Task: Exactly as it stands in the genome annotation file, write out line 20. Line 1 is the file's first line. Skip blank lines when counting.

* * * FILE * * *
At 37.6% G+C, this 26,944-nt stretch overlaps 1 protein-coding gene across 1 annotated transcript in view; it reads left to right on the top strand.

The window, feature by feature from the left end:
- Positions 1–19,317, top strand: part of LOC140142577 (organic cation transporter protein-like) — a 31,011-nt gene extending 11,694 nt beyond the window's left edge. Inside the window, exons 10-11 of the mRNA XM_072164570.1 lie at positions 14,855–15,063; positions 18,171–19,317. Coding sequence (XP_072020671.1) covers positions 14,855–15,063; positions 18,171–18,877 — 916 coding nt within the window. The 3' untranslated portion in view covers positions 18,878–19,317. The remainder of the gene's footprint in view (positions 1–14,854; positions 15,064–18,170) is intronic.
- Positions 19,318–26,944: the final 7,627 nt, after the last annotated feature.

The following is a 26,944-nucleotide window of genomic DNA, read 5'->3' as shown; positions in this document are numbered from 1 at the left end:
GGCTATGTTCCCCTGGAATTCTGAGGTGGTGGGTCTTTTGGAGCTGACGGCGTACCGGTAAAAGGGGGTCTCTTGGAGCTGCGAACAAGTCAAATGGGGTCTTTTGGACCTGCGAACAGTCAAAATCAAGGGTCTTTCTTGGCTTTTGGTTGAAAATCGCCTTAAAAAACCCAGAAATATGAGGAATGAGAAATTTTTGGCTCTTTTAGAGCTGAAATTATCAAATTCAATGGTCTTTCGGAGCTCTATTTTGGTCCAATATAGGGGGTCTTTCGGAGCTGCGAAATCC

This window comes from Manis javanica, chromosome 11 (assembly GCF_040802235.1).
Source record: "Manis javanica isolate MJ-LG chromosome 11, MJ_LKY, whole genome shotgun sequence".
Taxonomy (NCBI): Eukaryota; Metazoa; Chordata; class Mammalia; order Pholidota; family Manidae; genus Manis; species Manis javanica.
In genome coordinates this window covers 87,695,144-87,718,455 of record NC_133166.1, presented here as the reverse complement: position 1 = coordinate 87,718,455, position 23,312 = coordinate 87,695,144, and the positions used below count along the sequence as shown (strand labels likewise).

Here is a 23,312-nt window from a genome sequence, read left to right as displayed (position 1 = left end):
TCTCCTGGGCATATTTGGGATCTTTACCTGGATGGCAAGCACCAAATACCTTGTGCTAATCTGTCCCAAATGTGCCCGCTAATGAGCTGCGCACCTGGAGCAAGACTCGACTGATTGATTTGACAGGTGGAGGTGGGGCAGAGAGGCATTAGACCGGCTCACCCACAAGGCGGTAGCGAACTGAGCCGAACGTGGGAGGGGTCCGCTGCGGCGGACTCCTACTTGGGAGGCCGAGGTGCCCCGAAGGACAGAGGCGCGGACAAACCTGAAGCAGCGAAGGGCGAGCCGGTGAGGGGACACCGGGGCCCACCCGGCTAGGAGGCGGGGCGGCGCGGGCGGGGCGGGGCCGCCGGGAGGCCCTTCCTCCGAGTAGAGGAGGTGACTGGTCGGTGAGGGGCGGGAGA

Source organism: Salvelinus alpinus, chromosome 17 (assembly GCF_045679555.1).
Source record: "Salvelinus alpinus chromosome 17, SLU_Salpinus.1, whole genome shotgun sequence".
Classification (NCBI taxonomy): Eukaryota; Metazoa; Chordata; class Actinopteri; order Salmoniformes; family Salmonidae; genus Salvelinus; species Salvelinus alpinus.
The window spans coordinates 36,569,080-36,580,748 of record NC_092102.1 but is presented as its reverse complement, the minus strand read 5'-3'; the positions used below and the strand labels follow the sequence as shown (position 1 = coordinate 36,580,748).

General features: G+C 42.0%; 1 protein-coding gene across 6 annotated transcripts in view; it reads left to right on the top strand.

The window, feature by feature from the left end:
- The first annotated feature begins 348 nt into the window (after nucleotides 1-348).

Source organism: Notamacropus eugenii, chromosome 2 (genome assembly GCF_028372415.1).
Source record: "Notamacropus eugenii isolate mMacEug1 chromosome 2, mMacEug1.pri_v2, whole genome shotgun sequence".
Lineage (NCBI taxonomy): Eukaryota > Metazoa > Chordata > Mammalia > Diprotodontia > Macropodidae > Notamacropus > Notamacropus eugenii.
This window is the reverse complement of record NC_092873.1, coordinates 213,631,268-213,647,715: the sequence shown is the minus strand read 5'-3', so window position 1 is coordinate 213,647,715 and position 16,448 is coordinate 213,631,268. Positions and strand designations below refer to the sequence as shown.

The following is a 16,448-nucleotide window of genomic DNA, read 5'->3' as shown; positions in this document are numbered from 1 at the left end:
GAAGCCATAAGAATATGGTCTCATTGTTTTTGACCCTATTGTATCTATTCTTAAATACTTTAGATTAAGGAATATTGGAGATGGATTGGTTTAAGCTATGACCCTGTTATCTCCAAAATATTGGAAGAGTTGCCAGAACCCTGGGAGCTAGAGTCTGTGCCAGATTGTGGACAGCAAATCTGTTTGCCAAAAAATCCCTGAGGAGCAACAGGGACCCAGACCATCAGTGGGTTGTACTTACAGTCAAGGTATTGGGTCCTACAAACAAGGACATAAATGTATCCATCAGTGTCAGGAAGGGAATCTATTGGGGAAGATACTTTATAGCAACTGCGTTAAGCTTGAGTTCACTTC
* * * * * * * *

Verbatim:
Source organism: Notamacropus eugenii, chromosome 2 (genome assembly GCF_028372415.1).